A broad treatment plan for insomnia may include behavioral therapies alone or a combination of behavioral and pharmacological treatments.58 Short-term use of short-acting hypnotics has been shown to be effective in reducing problem sleepiness associated with acute insomnia. However, long-term use of hypnotics for insomnia remains controversial. Lower doses of short-acting agents should be prescribed for older patients.59 In obstructive sleep apnea, hypnotics are counterproductive and worsen symptoms.

Pharmacotherapy for restless legs syndrome and periodic limb movements in sleep may include benzodiazepines, dopaminergic agents, or opioids. For mild cases of restless legs syndrome, patients may relieve symptoms by massaging the legs, exercising, and eliminating alcohol and caffeine intake. Treatment of narcolepsy includes central nervous system stimulants for excessive daytime sleepiness, as well as anticholinergics and antidepressant agents for cataplexy. Scheduled naps are an important adjunct to drug therapy.

Primary care physicians play an important role in case-finding, as well as management of patients with sleep disorders. Incorporating a sleep history into the general review of systems can be useful in the initial identification of these patients.

Normal sleep is required for optimal functioning. Normal wakefulness should be effortless and free of unintended sleep episodes. Problem sleepiness is common and dangerous and has numerous causes. However, it is generally correctable. The primary care physician is in an ideal position to identify signs and symptoms of problem sleepiness and initiate appropriate care of the patient, including educating the patient about the significant dangers of functioning while impaired by sleepiness.

Source: National Center on Sleep Disorders Research and Office Prevention, Education, and Control
National Institutes of Health
August 1997

  Where to Get More Information?
bulletNational Center on Sleep Disorders Research (NCSDR) The NCSDR supports research, scientist training, dissemination of health information, and other activities on sleep and sleep disorders. The NCSDR also coordinates sleep research activities with other Federal agencies and with public and non-profit organizations.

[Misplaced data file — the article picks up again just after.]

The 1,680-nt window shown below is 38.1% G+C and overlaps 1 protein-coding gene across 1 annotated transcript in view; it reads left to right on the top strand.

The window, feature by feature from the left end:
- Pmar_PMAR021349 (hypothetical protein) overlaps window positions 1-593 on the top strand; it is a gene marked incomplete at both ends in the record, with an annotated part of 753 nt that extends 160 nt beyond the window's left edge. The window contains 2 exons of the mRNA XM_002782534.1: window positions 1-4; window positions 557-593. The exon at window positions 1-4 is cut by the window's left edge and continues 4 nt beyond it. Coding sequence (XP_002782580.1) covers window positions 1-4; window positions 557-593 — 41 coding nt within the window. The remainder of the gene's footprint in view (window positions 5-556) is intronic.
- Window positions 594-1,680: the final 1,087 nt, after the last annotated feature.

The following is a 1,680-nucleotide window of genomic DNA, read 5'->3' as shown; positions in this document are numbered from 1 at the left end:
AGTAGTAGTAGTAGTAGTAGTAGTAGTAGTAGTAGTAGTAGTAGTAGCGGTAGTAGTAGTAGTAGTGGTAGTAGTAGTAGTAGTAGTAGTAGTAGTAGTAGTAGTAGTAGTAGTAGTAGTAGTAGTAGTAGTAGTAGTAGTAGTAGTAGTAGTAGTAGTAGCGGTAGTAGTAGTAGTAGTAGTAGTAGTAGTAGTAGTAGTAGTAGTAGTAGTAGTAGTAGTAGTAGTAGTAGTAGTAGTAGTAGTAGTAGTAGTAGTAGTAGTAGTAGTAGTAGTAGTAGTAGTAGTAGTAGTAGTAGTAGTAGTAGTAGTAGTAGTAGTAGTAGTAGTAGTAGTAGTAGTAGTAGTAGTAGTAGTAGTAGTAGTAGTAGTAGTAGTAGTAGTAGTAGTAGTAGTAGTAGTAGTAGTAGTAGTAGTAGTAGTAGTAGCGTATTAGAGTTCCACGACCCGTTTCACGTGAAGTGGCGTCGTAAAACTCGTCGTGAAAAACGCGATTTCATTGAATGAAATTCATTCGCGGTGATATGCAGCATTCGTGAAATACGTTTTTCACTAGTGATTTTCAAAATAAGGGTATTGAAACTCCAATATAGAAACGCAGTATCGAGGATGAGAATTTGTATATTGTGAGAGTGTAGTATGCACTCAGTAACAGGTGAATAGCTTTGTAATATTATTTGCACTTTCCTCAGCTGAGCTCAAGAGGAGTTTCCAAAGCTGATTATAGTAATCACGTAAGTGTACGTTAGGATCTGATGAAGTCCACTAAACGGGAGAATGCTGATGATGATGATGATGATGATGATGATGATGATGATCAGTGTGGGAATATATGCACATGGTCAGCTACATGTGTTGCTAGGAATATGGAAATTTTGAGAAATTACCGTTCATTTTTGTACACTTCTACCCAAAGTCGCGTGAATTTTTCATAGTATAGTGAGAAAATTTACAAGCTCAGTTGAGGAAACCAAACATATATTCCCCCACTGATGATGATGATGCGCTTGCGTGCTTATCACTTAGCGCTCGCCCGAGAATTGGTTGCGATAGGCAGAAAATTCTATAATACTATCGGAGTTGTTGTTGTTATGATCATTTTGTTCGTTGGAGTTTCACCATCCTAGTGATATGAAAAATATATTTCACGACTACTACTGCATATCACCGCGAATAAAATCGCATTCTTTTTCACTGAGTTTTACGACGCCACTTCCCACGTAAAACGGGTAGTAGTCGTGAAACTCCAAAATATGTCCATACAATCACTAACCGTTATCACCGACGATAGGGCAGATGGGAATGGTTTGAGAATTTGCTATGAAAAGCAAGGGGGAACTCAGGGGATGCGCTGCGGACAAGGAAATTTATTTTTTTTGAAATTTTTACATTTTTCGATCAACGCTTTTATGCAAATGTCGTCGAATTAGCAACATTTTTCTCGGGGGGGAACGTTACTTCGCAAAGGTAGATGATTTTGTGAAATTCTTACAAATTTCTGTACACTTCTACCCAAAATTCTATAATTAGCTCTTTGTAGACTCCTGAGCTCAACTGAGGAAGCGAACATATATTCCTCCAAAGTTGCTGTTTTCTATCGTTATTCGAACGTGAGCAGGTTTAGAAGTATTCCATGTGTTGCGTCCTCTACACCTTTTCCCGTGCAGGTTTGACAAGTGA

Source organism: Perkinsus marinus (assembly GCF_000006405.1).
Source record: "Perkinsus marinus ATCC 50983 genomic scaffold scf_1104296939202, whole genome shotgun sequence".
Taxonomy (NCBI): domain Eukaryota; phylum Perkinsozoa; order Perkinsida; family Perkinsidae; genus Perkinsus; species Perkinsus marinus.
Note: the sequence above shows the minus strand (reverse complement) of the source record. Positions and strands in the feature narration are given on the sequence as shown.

National Center on Sleep Disorders Research
National Institutes of Health
Two Rockledge Centre Suite 7024
6701 Rockledge Drive, MSC 7920
Bethesda, MD 20892-7920
(301) 435-0199
(301) 480-3451 (fax)


bulletNational Heart, Lung, and Blood Institute Information Center The Information Center acquires, analyzes, promotes, maintains, and disseminates programmatic and educational information related to sleep disorders and sleep-disordered breathing. Write for a list of available publications or to order additional copies of this brochure.

NHLBI Information Center
P.O. Box 30105
Bethesda, MD 20824-0105
(301) 251-1222
(301) 251-1223 (fax)
http://www.nhlbi.nih.gov/nhlbi/ nhlbi.htm



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Problem Sleepiness in Your Patient
Working Group Members

David Dinges, Ph.D. (Chair)
Associate Professor of Psychologyin Psychiatry
Chief, Division of Sleep and Chronobiology
Director, Unit for Experimental Psychiatry
Department of Psychiatry
University of Pennsylvania School of Medicine
Philadelphia, Pennsylvania

Eric Ball, M.D.
Chairman, Department of Medicine
Walla Walla Clinic
Walla Walla, WA

Paul Fredrickson, M.D.
Chariman, Psychiatry, Psychology, and Sleep Disorders Clinic
Mayo Clinic
Jacksonville, FL

Meir Kryger, M.D.
Professor of Medicine
St. Boniface Hospital
Winnipeg, MB

Gary Richardson, M.D.
Assisstant Professor of Medicine
Neurobiology Laboratroy,
Department of Medicine
Miriam Hospital and Brown University
School of Medicine
Providence, RI

Stephen Sheldon, D.O.
Assisstant Professor of Pediatrics
Northwestern University Medical School
Director, Sleep Medicine Center
Children's Memorial Hospital
Chicago, IL

Virgil Wooten, M.D.
Professor of Medicine and Psychiatry
Sleep Disorders Center
Eastern Virginia Medical School
Norfold, VA

Bill Zepf, M.D.
Assisstant Professor of Family Medicine
Georgetown University School of Medicine
Medical Director
Fort Lincoln Family Medical Center
Colmar Manor, MD


James Kiley, Ph.D.
Director, National Center on Sleep Disorders Research
National Heart, Lung and Blood Institute
National Institutes of Health
Bethesda, MD

Susan Rogus, R.N., M.S
Coordinator, Sleep Education Activities
National Heart, Lung and Blood Institute
National Institutes of Health
Bethesda, MD

Support Staff

Susan Shero, R.N., M.S.
Program Manager
R.O.W. Sciences, Inc.
Rockville, MD